For the first 37 years of his life, Rousseau had not revealed himself as the genius in the subtitle, though he was certainly restless: constantly on the move physically and psychologically highly labile. One wonders, in fact, how interested one would be in those 37 years if he had not shown himself a genius thereafter. I for one became a little impatient that as much as 2/5th of this long book is devoted to this early period, which by itself is not all that interesting, in which there are a lot of trivial incidents and in which we are told more about Rousseau's marginal acquaintances than perhaps we want to know.
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Format: Hardcover
Leo Damrosch is indeed sympathetic toward Rousseau. Of course, unless he or she has an ax to grind, that goes without saying for a biographer; after all, the dead have no money to pay for their portraits to be painted in words.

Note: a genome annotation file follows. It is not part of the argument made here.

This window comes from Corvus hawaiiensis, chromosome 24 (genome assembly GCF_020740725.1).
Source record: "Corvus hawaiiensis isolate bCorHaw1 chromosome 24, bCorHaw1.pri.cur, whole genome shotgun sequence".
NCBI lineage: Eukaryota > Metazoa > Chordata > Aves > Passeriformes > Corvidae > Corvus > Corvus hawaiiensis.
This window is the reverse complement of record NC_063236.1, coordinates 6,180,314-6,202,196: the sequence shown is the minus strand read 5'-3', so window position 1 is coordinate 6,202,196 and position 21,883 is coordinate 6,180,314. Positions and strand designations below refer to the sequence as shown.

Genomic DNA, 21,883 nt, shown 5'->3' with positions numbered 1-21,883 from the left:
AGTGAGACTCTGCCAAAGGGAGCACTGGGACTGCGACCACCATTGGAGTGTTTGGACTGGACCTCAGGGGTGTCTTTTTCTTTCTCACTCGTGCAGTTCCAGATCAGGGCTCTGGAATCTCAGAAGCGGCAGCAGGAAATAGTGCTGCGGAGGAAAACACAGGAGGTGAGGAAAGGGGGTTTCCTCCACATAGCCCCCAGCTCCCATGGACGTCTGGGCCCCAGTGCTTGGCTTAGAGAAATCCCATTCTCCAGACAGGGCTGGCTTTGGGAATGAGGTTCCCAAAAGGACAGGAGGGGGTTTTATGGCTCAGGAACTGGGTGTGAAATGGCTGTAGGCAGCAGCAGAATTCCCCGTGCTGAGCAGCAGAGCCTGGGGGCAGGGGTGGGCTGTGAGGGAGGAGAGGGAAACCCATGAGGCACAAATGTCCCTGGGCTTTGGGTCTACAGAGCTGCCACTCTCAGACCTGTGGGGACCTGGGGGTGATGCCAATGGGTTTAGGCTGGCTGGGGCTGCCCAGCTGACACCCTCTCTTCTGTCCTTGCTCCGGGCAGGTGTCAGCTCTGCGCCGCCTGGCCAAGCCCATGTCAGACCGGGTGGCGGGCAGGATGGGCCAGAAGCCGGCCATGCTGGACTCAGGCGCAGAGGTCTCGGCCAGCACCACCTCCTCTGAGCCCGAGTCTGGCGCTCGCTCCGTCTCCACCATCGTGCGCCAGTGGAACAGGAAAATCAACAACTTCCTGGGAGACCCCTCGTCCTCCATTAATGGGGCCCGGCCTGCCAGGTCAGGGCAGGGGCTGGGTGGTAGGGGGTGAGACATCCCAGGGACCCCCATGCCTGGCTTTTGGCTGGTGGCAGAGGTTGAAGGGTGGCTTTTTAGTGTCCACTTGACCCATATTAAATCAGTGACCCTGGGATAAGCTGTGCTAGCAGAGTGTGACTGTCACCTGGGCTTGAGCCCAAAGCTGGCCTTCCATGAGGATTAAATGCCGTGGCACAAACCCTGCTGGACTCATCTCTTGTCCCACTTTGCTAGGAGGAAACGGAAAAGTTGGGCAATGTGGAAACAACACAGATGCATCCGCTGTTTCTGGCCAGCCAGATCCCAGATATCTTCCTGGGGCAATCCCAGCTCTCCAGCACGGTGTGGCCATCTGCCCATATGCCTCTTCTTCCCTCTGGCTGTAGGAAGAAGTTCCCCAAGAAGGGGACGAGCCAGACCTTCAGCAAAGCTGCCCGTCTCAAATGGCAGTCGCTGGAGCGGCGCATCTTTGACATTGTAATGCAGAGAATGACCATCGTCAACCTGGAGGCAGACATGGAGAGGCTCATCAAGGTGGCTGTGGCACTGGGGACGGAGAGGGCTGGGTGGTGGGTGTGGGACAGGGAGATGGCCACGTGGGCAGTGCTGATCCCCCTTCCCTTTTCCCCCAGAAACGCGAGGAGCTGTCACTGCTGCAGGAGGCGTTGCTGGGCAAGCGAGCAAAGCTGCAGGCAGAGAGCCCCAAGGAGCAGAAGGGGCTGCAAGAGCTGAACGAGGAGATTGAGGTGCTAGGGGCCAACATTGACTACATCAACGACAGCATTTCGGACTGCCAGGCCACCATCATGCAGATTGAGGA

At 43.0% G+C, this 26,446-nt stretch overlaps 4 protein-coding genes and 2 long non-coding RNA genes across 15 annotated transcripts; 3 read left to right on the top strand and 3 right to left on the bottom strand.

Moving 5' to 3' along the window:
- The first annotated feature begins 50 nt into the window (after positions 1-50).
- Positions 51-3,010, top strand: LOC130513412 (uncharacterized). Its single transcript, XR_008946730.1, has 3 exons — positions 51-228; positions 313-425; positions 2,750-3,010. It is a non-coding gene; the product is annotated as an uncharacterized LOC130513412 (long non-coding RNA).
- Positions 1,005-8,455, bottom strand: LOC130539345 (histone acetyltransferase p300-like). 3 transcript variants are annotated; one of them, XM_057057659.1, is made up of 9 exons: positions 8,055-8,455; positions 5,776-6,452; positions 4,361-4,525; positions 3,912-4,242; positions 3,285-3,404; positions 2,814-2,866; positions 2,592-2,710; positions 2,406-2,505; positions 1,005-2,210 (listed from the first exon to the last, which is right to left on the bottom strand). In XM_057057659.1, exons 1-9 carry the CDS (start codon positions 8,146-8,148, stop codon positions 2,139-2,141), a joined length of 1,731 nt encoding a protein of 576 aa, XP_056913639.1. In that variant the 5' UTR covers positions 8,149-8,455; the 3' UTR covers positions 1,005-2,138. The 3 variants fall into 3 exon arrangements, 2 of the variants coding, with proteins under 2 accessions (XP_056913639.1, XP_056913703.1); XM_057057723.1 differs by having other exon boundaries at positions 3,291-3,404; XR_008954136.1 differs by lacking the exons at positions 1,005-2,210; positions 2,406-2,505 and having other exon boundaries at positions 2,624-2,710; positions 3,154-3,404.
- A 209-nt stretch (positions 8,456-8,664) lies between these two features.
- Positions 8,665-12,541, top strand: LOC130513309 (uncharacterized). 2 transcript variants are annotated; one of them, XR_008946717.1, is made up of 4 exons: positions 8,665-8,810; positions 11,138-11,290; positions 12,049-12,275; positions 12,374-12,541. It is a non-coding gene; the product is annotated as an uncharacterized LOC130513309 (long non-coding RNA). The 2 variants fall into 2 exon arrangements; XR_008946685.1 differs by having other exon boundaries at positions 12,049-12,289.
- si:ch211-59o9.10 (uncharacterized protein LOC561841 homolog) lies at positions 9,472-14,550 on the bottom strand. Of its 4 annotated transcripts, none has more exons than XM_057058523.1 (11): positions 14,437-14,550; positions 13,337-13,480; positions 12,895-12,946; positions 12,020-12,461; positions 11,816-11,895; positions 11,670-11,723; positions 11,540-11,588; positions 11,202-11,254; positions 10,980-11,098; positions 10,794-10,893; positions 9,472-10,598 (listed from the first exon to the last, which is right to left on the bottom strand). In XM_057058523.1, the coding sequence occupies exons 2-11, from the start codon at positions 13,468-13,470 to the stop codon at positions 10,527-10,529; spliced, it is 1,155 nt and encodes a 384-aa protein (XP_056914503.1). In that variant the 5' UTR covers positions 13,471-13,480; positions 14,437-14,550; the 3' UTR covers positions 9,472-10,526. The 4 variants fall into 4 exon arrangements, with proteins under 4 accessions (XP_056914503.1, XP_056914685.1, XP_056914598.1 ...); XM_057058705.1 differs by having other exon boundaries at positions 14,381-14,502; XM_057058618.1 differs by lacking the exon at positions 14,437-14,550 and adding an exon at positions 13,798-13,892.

Damrosch portrays Monsieur Rousseau sympathetically, but, nonetheless, warts and all.

Many of those warts stem from his childhood. A mother who died shortly after his birth, with a father on the outs with his in-laws and sliding downward socially and financially, were the starters for his Geneva early development. Further traumas resulted in a lifelong fetish for punishment, along with a strong revulsion to human sexuality. (Other than with his Parisian mistress of his mid-30s and onward, by the time he was 40, Rousseau was almost virginal.)

At the same time, being poor, from a disrupted family with Rousseau eventually fobbed off by his father, he did not have much of a chance for formal intellectual development. Nor did he shine in any early apprenticeship. (Beyond Rousseau's well-known aversion to outwardly imposed discipline, Damrosch suspects he might have had dyslexia.)

But, from this, he was eventually (like a Swiss-French Abraham Lincoln) able to fulfill his drive toward greatness in learning and practical philosophical thinking.

Damrosch goes on to portray how he stood his ground against Diderot, Voltaire and others, often at great personal sacrifice and picking up more warts and flaws along the way.

The author of "The Social Contract" greatly influenced our Founding Fathers. This volume makes clear why he should be a known influence for more Americans today.

Some national reviewers suspect that this sympathy gets too much in the way of a neutral portrait.